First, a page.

December 04, 2020, 12:17:26 PM
Forum Rules: Read This Before Posting

Topic: HPLC Concentration calculations  (Read 7382 times)

0 Members and 1 Guest are viewing this topic.

Offline Zel

  • Very New Member
  • *
  • Posts: 2
  • Mole Snacks: +0/-0
  • Gender: Male
HPLC Concentration calculations
« on: October 11, 2012, 10:24:43 PM »
Hi there,
I completed a practical which involved HPLC of two known solutions, and two unknown solutions. From this, we have to calculate the concentration of the unknown solutions.

Paracetamol Stock solution: 20ppm concentration
Average Retention time = 3.3695 min
Average Peak Area = 437630.5

Caffeine Stock Solution = 5ppm
Average Retention time = 4.5125 min
Average Peak Area = 200423.5

Unknown Solution 1 (weight capsule = 0.3516g)
(1) Average Retention time = 3.239 min
(1) Average Peak Area = 592642
(2) Average Retention time = 4.406 min
(2) Average Peak Area = 302820

Unknown Solution 2 (weight capsule = 0.2314g)
Average Retention time = 3.3485 min
Average Peak Area = 484653.5

It can be seen that US 1 has both caffeine and paracetamol, where US 2 has paracetamol.
How do I go to calculate the concentration of each component in each US?
We got each Unknown solution by weight a capsule, dissolving it into a 200mL flask, then diluting in a 1:50 ratio into a 100mL flask, so this has to be taken into consideration when calculating the concentration.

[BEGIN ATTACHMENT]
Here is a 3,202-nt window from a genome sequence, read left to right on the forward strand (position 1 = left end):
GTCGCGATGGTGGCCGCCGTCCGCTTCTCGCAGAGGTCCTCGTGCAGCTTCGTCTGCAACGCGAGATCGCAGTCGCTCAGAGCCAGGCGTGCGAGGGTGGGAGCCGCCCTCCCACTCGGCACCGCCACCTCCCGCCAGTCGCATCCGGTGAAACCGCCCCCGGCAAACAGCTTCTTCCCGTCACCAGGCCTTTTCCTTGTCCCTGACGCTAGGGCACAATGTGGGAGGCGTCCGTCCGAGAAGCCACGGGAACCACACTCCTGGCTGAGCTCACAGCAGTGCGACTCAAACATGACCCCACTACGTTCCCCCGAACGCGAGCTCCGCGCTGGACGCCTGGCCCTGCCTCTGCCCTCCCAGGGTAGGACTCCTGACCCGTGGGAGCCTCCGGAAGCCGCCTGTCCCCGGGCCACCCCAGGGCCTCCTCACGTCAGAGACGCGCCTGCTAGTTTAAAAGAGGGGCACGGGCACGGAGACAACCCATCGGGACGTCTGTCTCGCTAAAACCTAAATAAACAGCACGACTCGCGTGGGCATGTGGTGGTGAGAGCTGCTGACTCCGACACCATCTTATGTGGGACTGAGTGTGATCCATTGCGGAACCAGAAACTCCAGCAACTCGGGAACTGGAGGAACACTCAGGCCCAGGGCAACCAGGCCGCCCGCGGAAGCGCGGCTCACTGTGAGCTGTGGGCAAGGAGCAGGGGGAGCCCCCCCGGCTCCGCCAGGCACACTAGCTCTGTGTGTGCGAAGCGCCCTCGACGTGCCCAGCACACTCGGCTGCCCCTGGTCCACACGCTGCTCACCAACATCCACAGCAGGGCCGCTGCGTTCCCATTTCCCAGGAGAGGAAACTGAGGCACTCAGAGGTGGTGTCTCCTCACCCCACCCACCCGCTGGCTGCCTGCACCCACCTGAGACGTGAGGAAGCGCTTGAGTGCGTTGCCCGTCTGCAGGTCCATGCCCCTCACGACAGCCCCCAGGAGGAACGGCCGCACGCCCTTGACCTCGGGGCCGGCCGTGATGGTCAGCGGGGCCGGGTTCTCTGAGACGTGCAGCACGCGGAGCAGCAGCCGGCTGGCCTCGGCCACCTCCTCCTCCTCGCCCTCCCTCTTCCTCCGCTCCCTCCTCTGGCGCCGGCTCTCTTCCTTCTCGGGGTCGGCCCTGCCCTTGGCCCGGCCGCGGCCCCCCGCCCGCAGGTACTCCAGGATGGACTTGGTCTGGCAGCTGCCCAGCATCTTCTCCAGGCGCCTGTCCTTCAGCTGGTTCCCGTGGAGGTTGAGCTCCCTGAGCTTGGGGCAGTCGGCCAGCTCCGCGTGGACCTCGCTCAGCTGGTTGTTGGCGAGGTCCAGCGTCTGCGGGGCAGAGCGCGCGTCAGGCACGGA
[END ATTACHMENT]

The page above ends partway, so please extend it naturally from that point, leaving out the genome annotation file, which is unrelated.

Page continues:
I understand I might need to plot a calibration curve, but what will I use? The ratios? Or just use the concenration vs. averages?
Any help will be appreciated. Thank you.
« Last Edit: October 11, 2012, 11:14:16 PM by Zel »

Offline Borek

  • Mr. pH
  • Administrator
  • Deity Member
  • *
  • Posts: 26159
  • Mole Snacks: +1703/-402
  • Gender: Male
  • I am known to be occasionally wrong.
    • Chembuddy
Re: HPLC Concentration calculations
« Reply #1 on: October 12, 2012, 03:23:19 AM »
Signal should be directly proportional to the concentration. You don't need a calibration curve here, although drawing one won't be incorrect - it is just much faster to calculate just using proportions. That would be equivalent to use a calibration curve going through 0,0 point.

Then take care of dilutions.
ChemBuddy chemical calculators - stoichiometry, pH, concentration, buffer preparation,,

Sponsored Links